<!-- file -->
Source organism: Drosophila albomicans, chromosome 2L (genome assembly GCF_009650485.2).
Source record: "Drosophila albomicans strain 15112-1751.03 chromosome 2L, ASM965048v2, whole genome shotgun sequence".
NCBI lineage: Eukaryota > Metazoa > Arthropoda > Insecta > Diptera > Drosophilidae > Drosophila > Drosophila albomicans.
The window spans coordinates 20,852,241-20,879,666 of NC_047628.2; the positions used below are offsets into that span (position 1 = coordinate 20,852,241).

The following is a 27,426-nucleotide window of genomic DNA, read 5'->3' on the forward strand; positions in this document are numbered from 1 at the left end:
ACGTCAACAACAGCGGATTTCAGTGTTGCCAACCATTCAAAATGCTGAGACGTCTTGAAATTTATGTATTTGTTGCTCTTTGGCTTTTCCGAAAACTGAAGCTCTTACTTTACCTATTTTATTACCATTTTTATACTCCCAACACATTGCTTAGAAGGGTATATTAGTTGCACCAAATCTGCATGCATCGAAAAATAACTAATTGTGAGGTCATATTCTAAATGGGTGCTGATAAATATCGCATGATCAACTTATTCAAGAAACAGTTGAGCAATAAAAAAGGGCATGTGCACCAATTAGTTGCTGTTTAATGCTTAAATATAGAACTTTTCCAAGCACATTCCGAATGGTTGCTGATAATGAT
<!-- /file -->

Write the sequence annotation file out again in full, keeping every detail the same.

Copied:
Source organism: Drosophila albomicans, chromosome 2L (genome assembly GCF_009650485.2).
Source record: "Drosophila albomicans strain 15112-1751.03 chromosome 2L, ASM965048v2, whole genome shotgun sequence".
NCBI lineage: Eukaryota > Metazoa > Arthropoda > Insecta > Diptera > Drosophilidae > Drosophila > Drosophila albomicans.
The window spans coordinates 20,852,241-20,879,666 of NC_047628.2; the positions used below are offsets into that span (position 1 = coordinate 20,852,241).

The following is a 27,426-nucleotide window of genomic DNA, read 5'->3' on the forward strand; positions in this document are numbered from 1 at the left end:
ACGTCAACAACAGCGGATTTCAGTGTTGCCAACCATTCAAAATGCTGAGACGTCTTGAAATTTATGTATTTGTTGCTCTTTGGCTTTTCCGAAAACTGAAGCTCTTACTTTACCTATTTTATTACCATTTTTATACTCCCAACACATTGCTTAGAAGGGTATATTAGTTGCACCAAATCTGCATGCATCGAAAAATAACTAATTGTGAGGTCATATTCTAAATGGGTGCTGATAAATATCGCATGATCAACTTATTCAAGAAACAGTTGAGCAATAAAAAAGGGCATGTGCACCAATTAGTTGCTGTTTAATGCTTAAATATAGAACTTTTCCAAGCACATTCCGAATGGTTGCTGATAATGAT